Following disappointments in Europe's PMI this morning (with Germany slumping even further, and seeing IFO hit a 4.5 year low), preliminary May data for US PMIs were expected to rebound very modestly after its recent collapse.
But both Manufacturing and Services PMI slumped again in May:
Flash U.S. Composite Output Index at 50.9 (53.0 in April). 36-month low.
Flash U.S. Services Business Activity Index at 50.9 (53.0 in April). 39-month low.
Flash U.S. Manufacturing PMI at 50.6 (52.6 in April). 116-month low.
Flash U.S. Manufacturing Output Index at 50.8 (52.7 in April). 35-month low.
'Hard data' has been leading the way lower and it seems soft survey data has finally caught down (just as hard data turns up against dismal expectations).
Commenting on the flash PMI data, Chris Williamson, Chief Business Economist at IHS Markit said:
“Growth of business activity slowed sharply in May as trade war worries and increased uncertainty dealt a further blow to order book growth and business confidence.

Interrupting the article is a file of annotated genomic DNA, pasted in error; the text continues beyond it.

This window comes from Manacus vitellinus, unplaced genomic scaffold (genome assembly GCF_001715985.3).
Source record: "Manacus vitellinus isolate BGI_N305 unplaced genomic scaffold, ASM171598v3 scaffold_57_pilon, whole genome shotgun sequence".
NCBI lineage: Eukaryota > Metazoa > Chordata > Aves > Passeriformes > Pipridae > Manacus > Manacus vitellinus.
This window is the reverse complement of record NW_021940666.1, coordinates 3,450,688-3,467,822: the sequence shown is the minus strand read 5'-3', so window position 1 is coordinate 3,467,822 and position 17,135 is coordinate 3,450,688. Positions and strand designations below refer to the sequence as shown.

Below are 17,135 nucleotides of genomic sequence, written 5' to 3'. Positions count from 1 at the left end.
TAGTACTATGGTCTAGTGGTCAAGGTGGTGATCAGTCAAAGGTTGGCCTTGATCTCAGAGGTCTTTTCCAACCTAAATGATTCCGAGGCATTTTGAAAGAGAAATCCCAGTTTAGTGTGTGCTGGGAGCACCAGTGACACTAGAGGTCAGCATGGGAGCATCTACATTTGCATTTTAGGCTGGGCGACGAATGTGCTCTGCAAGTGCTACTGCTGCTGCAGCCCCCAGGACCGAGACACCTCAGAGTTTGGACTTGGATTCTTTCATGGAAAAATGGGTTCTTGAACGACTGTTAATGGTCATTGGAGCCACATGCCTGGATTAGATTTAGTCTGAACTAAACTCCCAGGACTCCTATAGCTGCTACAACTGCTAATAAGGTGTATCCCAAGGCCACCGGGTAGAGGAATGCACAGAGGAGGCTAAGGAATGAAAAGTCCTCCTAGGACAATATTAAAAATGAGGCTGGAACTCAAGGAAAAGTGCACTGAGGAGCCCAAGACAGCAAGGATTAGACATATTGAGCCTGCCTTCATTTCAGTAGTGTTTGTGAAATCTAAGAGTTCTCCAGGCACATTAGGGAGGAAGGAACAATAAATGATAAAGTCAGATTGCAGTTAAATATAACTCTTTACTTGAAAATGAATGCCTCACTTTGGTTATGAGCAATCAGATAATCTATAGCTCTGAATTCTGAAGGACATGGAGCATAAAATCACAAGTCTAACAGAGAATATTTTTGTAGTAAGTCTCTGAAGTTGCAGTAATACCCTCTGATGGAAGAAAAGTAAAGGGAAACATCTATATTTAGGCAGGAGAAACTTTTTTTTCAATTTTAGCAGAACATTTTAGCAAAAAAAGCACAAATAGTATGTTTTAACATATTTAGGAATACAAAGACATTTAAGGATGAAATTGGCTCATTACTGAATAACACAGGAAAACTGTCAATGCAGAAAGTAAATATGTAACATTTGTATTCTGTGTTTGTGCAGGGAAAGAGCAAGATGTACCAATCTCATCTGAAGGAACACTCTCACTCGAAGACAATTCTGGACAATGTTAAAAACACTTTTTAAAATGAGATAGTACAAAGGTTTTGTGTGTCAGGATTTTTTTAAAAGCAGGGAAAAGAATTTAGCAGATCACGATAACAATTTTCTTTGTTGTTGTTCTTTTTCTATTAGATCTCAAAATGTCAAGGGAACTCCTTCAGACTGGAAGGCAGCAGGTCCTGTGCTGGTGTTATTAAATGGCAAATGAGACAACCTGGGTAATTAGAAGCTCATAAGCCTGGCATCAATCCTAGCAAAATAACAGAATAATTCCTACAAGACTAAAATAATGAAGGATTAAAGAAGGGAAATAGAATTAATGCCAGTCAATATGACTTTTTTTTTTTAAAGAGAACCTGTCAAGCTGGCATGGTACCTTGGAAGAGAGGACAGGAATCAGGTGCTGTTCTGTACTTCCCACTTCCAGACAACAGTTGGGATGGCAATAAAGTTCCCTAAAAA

“A decline in the headline ‘flash’ PMI to its lowest for three years pushes the survey data down to a level historically consistent with GDP growing at an annualised rate of just 1.2% in May. Worse may be to come, as inflows of new business showed the smallest rise seen this side of the global financial crisis. Business confidence has meanwhile slumped to its lowest since at least 2012, causing firms to tighten their belts, notably in respect to hiring. Jobs growth in May was the weakest seen for over two years.
“The slowdown has been led by manufacturing, but shows increasing signs of spreading to services. The survey data have been consistent with falling manufacturing output since February, but suggest that the sector’s woes intensified in May to mean factories will therefore likely act as an increasing drag on the economy in the second quarter. Trade wars remained top of the list of concerns among manufacturers, alongside signs of slower sales and weaker economic growth both at home and in key export markets.
“However, an additional concern is the spreading of the malaise to the service sector, growth of which slumped in May to one of the weakest since the global financial crisis. With the service sector’s performance being a key gauge of the health of domestic demand, this broadening-out of the slowdown poses downside risks to the outlook.”
This PMI print signals barely any GDP growth in Q2...